Madigan responded to Durkin by asking if he told anyone to send their members home. Durkin replied that Madigan’s message was clear: nothing was getting done today or Sunday.
After Durkin spoke, many of his colleagues stood and applauded.
“What’s telling here is the number of House Democrats who stood and cheered and said they too are ready to get the job done,” Barickman said at his news conference.
It’s unclear if the accusations that Madigan was stalling for political purposed and the response to Durkin’s comments by some of his own caucus led to his tax vote statement later in the day.
Senate President John Cullerton also talked to the media after emerging from a leaders’ meeting. He also appeared frustrated at the slow progress.
“There’s still discussion about property tax issues, worker’s comp, and the budget,” Cullerton said, noting again that the Senate already has passed legislation on all these matters.
Gov. Bruce Rauner wants a property tax freeze that mirrors the length of any income tax hike. A four-year freeze proposed by Madigan includes exemptions for pensions and debt and would not apply to Chicago, Chicago Public Schools and several other at-risk school districts. Democrats also don’t seem open to a temporary income tax increase.
Rauner also said he wants meaningful pension and workers’ compensation reform. Republicans have called Democratic measures on both watered down and “fake” reforms.
“I don’t want to start a fight between the House and the Senate, but you know, I’ve said this for a long time, we’ve already voted on and passed all of these issues out of the Senate,” Cullerton said. “We’re all just waiting for stuff that would come from the House.”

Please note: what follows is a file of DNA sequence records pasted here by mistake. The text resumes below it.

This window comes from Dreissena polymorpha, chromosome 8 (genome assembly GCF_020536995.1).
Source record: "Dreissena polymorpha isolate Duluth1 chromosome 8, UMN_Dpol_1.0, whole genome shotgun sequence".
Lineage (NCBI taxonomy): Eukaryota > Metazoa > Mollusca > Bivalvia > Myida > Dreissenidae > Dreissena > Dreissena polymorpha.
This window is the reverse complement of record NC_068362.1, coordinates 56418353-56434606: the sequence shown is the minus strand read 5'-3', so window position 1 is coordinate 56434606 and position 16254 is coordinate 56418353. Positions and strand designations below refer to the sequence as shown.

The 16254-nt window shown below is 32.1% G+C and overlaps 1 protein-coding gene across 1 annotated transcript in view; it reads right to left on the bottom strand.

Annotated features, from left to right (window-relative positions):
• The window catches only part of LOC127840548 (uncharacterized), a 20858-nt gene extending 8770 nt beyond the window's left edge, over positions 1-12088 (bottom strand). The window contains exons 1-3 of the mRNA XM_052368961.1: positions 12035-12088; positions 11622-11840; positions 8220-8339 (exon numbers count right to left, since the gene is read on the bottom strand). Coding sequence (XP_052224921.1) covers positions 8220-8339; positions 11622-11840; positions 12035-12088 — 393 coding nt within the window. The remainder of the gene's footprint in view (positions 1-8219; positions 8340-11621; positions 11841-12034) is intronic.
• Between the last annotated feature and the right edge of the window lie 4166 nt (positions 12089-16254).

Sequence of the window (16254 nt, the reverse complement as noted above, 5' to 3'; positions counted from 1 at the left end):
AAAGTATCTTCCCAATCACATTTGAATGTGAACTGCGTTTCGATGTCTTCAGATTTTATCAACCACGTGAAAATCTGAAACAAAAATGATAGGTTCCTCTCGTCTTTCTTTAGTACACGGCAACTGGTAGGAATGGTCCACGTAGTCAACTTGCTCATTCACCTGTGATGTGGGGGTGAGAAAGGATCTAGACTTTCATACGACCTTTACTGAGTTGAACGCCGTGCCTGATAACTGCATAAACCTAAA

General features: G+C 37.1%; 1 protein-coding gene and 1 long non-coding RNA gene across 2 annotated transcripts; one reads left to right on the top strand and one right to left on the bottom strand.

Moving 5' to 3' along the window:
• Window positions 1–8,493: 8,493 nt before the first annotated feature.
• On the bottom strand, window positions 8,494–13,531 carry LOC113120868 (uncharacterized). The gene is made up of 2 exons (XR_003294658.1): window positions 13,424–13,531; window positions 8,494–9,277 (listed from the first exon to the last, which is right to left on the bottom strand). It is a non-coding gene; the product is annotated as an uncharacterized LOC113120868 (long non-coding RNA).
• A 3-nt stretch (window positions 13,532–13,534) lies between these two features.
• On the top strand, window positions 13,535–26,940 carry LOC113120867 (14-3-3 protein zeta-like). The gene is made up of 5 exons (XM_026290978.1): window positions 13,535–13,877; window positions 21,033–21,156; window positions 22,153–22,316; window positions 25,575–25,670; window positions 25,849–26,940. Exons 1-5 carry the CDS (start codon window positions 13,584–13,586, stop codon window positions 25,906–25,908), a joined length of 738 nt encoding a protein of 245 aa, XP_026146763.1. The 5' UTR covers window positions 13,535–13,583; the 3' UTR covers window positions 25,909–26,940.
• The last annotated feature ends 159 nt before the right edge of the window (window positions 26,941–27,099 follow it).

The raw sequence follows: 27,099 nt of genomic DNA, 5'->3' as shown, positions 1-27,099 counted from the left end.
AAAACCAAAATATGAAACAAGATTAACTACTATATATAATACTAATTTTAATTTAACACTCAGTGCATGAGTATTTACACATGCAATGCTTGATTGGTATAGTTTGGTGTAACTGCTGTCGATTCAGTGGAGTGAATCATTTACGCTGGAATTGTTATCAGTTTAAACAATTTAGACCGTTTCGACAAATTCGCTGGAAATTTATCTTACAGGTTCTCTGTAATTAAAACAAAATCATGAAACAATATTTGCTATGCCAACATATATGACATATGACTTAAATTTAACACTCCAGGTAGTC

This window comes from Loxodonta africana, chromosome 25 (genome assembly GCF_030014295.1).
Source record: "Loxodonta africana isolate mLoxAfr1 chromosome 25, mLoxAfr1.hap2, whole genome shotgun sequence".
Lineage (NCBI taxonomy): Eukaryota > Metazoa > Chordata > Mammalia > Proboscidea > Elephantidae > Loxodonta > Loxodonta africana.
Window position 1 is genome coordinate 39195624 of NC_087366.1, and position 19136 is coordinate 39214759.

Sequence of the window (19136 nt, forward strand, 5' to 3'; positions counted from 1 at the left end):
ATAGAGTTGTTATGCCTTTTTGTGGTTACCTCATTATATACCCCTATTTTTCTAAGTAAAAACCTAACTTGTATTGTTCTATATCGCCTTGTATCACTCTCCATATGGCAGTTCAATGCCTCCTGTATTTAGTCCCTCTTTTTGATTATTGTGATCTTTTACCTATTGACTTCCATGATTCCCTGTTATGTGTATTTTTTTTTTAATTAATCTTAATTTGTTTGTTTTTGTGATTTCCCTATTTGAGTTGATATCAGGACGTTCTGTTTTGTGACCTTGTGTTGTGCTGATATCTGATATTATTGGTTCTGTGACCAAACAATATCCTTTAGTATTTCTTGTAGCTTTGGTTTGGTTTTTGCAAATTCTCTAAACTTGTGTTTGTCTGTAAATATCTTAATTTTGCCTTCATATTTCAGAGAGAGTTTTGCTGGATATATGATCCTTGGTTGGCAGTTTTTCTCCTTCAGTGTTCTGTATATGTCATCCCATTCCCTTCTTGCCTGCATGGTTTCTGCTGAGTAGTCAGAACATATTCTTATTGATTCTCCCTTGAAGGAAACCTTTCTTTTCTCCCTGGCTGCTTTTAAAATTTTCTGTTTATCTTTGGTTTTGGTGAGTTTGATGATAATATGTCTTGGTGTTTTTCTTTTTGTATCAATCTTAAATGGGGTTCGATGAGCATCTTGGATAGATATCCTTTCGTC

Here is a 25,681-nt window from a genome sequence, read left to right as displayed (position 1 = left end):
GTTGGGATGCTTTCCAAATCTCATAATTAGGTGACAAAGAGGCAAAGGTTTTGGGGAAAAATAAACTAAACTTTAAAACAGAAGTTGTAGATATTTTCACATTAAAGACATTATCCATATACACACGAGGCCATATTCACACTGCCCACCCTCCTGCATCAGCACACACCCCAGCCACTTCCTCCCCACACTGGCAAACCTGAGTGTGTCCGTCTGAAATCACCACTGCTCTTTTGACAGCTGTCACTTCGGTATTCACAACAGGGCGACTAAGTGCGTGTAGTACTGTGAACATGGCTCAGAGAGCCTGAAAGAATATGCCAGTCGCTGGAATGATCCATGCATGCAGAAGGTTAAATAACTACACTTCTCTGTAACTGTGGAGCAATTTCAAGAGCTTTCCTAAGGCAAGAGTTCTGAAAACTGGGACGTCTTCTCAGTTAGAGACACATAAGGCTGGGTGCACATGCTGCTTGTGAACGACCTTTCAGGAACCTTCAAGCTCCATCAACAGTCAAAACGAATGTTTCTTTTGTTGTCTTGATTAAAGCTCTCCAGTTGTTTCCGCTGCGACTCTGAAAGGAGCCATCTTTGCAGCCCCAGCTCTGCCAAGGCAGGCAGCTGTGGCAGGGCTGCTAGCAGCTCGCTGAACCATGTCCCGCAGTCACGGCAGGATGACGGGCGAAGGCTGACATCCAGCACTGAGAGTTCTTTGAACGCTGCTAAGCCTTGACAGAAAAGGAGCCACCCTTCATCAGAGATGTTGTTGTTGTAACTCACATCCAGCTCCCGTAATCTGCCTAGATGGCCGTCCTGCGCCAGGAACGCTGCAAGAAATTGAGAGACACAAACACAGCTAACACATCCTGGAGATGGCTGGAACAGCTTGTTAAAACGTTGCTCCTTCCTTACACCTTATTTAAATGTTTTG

Democrats held their own news conference later Saturday. Sen. Heather Steans, D-Chicago, said negotiations are wrapping up on a spending plan and tax increases. She said the two sides are closer on a property tax freeze, and there’s still work to be done on workers’ compensation reform.
In apparent response to Republicans’ accusations against Madigan, Democrats also called for unity.
“Given the progress that was made yesterday, the last thing we need today is fingerpointing,” Sen. Andy Manar, D-Bunker Hill, said.
The verbal confrontation between Madigan and Durkin came after representatives on both sides of the aisle voted to override a Rauner amendatory veto of 9-1-1 legislation to keep the service operating throughout Illinois as well as increase telephone fees statewide. The vote to override Rauner’s veto was 90-22, with many Republicans joining Democrats.
Debate on the override was limited to two representatives per side, and both Republican speakers chosen were in favor of the override. After the vote, Rep. Peter Breen, R-Lombard, stood and criticized the fee hikes contained in the legislation.
“In that bill, fee increases were put on the people of Illinois, both in Chicago and downstate … that had absolutely nothing to do with the cost of actually providing 911 services,” Breen said. “The actual cost of providing 911 service was $1.05 downstate. So what did we do? We put $1.50 on folks, 50 percent more than is actually required to provide the service.”
The Senate also voted to override Rauner’s veto on the 911 bill, 43-1, meaning it will become law and the fee hikes will go into effect.
Rauner criticized the action in a news release.
“Today the majority failed taxpayers by using the threat of canceling 9-1-1 services as leverage to force a tax hike on Illinois residents,” Rauner said. “We tried to stop this cynical legislation by utilizing an amendatory veto that would have ensured that emergency services continued without an unnecessary tax hike.”
Lawmakers in the are scheduled to return to the Capitol Sunday afternoon. Senators aren’t scheduled to return until Monday.